It will, however, be interesting to see how this campaign does for the tour. They are spending millions of dollars on it, and hope to reach new corners of the globe. But, I wonder how much people who haven't been attracted to tennis beforehand will really be drawn in by these commercials?

And, finally, shouldn't the WTA be focusing on the tennis that these women play? Instead of trying to build up these stars as bigger than life off the court, shouldn't the tour showcase how they play on it? To spend $75 million marketing women as individuals instead of the game that they play? I guess to me it just shows how much weight the WTA has thrown behind its "stars." Which, in looking at the recent past (Justine, Martina, Jennifer, Kim anyone?), is a dangerous move.

"Looking for a Hero?" 60-second TVC

"Looking for a Hero?" 30-second TVC #1

"Looking for a Hero?" 30-second TVC #2

Tennis Chatter: A New Dress Code

Professional tennis players are increasingly utilizing a new dress code on tour: the no-clothes dress code, that is. Yup, Wimbledon White may be in style for the next two weeks, but players are making headlines for their bare bodies almost as much as their blazing backhands over the last couple of months.

This month, ATP resident hottie Fernando Verdasco bared it all for UK Cosmopolitan to help raise money for a cancer cause, Everyman Male Cancer Campaign.

But (pun intended), Verdasco isn't the first ATP star to pose for the campaign. As the ATP site points out, Tommy Robredo did so a year ago. (Pictures | Story) Oh those Spaniards. I wonder who is next ... Rafa?

Keeping with the baring it all theme, who knew that American struggler Ashley Harkleroad could make such big Roland Garros headlines while winning just three games the entire tournament? Well, she did. After her first-round loss to Serena Williams, Harkleroad confirmed to reporters that she posed naked for Playboy Magazine.

Is Harkleroad going the way of Kournikova?

One player that's posed naked for the camera and still kept her tennis career aflame is Serena Williams herself. Last year, the two-time Wimbledon champion posed for Jane Magazine. And, to one-up Harkleroad, Robredo and Verdasco, she did the shoot in heels.


Photo by thesmokingsection via flickr.

Sunday, June 22, 2008

Tennis Chatter: Wimbledon Monday

As Tennis Week Magazine has done its best to re-vamp its coverage of the tennis tours both in print and on its recently re-done web site, you might think that IMG (who owns the publication) would be making sure that glossy look came with a competent copy editor, too. Can you tell what's wrong with the picture below? Let's just Jelena wouldn't be too impressed.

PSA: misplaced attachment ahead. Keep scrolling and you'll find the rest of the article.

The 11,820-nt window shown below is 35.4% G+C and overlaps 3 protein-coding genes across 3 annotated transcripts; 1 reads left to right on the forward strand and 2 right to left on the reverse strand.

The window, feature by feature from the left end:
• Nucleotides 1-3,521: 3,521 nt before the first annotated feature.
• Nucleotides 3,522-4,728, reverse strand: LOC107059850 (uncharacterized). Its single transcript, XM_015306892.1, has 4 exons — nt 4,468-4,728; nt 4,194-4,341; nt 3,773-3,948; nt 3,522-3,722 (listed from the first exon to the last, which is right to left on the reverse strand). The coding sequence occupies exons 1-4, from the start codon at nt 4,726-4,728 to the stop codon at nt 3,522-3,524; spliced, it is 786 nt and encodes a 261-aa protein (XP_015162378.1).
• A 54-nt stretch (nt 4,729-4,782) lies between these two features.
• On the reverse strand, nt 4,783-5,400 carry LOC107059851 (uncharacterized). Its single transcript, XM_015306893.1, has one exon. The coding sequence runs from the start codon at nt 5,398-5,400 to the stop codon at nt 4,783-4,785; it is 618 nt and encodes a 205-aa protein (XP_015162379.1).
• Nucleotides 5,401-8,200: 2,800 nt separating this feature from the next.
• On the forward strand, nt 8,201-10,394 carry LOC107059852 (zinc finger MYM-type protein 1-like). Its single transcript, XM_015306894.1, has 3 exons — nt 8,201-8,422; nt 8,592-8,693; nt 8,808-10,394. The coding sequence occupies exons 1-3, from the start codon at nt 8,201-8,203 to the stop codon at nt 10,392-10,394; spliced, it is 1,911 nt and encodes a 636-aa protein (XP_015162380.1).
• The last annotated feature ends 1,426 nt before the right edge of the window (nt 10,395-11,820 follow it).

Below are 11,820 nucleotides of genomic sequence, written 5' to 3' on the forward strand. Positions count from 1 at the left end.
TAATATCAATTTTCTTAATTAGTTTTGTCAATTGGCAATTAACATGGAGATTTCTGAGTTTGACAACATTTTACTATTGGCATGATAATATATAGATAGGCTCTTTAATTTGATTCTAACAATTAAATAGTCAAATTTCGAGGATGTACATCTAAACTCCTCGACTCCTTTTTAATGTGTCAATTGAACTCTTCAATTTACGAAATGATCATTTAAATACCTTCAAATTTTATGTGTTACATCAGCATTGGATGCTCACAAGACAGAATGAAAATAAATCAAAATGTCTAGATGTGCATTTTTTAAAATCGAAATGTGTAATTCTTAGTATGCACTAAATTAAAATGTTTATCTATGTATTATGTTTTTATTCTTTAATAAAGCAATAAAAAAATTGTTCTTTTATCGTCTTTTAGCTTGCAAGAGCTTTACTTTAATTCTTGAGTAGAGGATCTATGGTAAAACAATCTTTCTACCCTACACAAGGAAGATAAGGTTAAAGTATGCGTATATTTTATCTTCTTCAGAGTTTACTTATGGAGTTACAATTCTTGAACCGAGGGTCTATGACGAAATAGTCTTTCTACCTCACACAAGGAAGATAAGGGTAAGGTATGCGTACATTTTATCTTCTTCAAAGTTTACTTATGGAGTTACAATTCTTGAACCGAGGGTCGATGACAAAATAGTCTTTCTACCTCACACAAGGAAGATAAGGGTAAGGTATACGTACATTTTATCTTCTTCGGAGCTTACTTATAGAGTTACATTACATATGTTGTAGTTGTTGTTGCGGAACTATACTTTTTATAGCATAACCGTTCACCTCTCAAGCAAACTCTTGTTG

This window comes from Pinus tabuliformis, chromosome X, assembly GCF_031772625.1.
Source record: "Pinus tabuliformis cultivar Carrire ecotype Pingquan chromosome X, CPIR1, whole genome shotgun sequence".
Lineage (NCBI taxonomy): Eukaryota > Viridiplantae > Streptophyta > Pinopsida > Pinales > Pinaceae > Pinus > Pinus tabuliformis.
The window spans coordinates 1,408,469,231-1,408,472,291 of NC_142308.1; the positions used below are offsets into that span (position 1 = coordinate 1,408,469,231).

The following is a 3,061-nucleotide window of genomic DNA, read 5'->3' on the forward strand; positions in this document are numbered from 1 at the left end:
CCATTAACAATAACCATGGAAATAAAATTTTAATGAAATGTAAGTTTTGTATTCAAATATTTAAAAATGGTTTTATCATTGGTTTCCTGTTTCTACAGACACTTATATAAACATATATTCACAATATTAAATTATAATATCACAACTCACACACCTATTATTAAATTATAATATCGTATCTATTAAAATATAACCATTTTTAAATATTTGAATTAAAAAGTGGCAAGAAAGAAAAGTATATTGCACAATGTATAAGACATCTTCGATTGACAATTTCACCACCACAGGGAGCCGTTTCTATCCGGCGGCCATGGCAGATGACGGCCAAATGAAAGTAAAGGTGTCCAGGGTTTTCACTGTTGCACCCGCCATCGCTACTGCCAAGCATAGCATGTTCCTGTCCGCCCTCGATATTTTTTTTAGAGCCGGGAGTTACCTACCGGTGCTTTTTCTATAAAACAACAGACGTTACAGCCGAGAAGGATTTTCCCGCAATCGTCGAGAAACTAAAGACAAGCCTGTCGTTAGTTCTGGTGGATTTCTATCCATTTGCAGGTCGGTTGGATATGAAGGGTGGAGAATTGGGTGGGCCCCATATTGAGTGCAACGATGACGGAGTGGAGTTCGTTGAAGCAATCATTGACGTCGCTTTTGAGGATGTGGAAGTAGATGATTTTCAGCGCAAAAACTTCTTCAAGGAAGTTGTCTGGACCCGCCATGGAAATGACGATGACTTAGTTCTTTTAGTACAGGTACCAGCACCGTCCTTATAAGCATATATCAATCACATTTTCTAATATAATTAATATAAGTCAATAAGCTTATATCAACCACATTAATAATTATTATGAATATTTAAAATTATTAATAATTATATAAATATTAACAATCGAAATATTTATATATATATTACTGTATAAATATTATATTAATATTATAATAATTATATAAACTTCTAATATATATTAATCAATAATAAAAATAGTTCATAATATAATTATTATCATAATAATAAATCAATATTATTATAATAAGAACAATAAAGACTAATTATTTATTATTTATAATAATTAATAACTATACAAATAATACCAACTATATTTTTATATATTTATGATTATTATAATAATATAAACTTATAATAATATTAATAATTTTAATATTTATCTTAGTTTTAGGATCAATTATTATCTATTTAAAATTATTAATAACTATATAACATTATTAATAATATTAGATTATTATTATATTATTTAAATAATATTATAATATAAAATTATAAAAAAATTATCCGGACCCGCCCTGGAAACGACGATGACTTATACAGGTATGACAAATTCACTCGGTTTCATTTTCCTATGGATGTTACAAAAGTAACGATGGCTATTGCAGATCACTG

(Tennis Chatter photo.)

A few WTA stars have landed themselves on Forbes' Top 100 celebrity list. That's both current and retired, if you were wondering.

It may be the most traditional tournament in tennis, but The Championships at Wimbledon are not scared to do things a little differently sometimes - or, trendy - that is. The tournament has created a facebook page that features news stories, videos and other inside-the-tournament features for members to become "fans" of and get all their AELTC news while stalking their friends on the slightly-less-creepy version of MySpace.

Also on the new media front, Wimbledon was quick to take down any videos of play posted on YouTube last year during The Championships, so we'll have to see what happens this year. So far, you can see lots of Day 1 action on the site.

Canadien Frank Dancevic is through to round two after a rousing upset over David Nalbandian on Day 1. Don't want to brag, but I kind of predicted that this would happen.

Oh, and here's the light-hearted clip of Federer and Dominic Hrbaty at the end of their first-round match.

(Video by Deborahtje44.)

The Story of Jelena Capriakovic

At Wimbledon this year, Jelena Jankovic will walk onto the grounds of the All England Lawn and Tennis Club with scrubbed-clean finger nails, rid of the royal, bright blue she sported just a few weeks ago at Roland Garros.

She won’t be writing any love letters to British fans on her taped-up arm, as she did in Paris, or mimicking countrywoman Ana Ivanovic’s fist pump (at least until a possible repeat, semifinal clash).

That last match against Ivanovic was a heartbreakingly difficult loss for the Serb, now 23, reaching her fourth grand slam semifinal only to fall short of the big show for the fourth time, as well.

Her hard-hitting baseline game, tight-pulled ponytail, on-court antics and failure to breakthrough into tennis’ elite has me thinking of a certain American teen from the early 1990s. Any guesses on who?

Yes, Jennifer Capriati has been surfacing lately when I think of Jelena Jankovic and not just because they play alike, look alike and act alike, but more because Jankovic is at the dangerous point in her career that Capriati was at in 1991 when she faltered in her famous match against Monica Seles.

In 1991, Seles and Capriati were countrywomen, close in age, had similar styles of play and had tennis experts and fans alike calling for multiple-slam careers for the both of them.